A unique public and private collaboration held over April 16, 17 to collect and recycle computers and eWaste was an unqualified success. The project organizers’ goal was to collect 10,000 pounds of items, but they more than doubled that amount. Two significant donations from Micron Utah will likely bring the total eWaste kept out of Utah landfills close to 30,000 pounds in total.
Volunteers packed 25 huge pallets with items which will be shipped to Boise, Idaho, where they will be processed. Useable computers will be professionally wiped clean of all data, then spruced up and sent back to Utah kids who don’t have access to a computer.
Computers for Kids, an Idaho-based non-profit, does the heavy lifting in refurbishing the computers and preparing them for distribution.
Last week’s mass drop-off occurred at the MTECH campus in Lehi, where dozens of organizers and volunteers helped facilitate the event. Lehi City, Micron, local business, media, and chamber of commerce leaders all got involved.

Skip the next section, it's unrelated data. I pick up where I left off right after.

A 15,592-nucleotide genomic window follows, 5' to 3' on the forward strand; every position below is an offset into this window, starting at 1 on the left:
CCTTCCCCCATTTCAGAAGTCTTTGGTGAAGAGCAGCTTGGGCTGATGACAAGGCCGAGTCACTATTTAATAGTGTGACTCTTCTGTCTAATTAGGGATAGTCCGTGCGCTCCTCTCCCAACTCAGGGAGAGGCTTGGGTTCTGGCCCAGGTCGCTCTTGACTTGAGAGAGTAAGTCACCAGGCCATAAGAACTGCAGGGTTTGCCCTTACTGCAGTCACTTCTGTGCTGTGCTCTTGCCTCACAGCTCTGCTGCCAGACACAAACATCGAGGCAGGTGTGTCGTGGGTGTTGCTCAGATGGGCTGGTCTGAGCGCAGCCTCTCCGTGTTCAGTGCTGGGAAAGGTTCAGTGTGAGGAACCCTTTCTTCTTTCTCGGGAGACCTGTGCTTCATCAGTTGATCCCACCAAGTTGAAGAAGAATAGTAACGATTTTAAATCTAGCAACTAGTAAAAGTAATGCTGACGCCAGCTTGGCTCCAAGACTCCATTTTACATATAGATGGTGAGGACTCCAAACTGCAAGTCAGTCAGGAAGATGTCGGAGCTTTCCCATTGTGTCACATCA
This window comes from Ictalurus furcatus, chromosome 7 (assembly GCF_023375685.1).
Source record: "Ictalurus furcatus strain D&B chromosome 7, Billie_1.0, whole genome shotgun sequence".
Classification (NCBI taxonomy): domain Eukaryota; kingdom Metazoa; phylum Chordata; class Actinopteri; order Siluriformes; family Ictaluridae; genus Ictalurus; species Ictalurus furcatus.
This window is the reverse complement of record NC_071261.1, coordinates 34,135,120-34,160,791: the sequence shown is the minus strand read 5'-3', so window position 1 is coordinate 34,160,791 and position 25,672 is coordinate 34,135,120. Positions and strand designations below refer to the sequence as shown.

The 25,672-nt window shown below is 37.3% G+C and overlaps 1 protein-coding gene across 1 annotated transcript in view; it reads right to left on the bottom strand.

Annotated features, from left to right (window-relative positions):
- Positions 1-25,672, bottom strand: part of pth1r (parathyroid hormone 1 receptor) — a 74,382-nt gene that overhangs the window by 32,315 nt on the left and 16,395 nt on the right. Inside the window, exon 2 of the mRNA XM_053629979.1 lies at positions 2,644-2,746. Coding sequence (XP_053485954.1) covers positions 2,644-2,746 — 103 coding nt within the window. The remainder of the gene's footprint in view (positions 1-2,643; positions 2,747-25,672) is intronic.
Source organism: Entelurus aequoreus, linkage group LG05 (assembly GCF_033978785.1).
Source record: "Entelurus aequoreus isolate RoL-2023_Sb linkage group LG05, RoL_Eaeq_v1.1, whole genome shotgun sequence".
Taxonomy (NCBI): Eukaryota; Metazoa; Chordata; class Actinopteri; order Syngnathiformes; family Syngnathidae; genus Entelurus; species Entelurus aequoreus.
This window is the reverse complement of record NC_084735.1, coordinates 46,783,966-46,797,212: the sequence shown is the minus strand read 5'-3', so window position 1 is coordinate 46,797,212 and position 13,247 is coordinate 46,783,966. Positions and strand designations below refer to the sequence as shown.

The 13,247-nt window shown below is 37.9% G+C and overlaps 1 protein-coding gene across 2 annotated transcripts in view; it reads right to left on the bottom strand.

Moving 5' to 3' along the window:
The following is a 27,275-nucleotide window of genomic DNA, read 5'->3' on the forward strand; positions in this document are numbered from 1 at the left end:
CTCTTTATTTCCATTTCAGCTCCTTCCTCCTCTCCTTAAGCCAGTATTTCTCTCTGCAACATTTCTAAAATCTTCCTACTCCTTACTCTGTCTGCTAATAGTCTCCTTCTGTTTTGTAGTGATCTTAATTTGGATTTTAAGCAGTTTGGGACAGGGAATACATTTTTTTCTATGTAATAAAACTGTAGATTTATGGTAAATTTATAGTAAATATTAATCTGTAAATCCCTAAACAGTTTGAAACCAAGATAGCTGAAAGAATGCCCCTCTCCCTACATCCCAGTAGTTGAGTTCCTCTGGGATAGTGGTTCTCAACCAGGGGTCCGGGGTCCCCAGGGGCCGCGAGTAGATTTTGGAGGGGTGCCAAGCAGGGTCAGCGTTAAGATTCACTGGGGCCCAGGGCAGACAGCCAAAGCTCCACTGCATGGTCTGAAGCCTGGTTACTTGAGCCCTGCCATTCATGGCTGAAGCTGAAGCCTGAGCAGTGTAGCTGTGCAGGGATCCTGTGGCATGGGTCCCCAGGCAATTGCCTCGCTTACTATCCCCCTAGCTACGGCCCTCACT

“MTECH was so excited to see the community support. People were so appreciative of having a place to dispose of their e-Waste, and of course, to help local kids,” said Mark Middlebrook, MTECH Director of Marketing.
Alpine School District has championed Computers for Kids and helped promoted the event. Many ASD students will likely be recipients of computers donated through this campaign.
A 20-year partnership between the Micron Foundation and Computers for Kids laid the foundation for the event. Over the years, over 50,000 computers have been donated to kids throughout the country due to the alliance.
Many of the items donated will be kept out of landfills, which is good for the environment and provides a way to reuse or recycle e-Waste.
Other companies or families who didn’t participate in the event but still have surplus technology items may reach out to Computers for Kids to discuss donating to this valuable program. All useable computers donated in Utah come back to students in Utah.
“Together, we’ve made a positive impact to help restore our earth, and we’re providing a tangible solution to bridge the technology divide for students across Utah,” said Molli Wingert, Computers for Kids Program Director.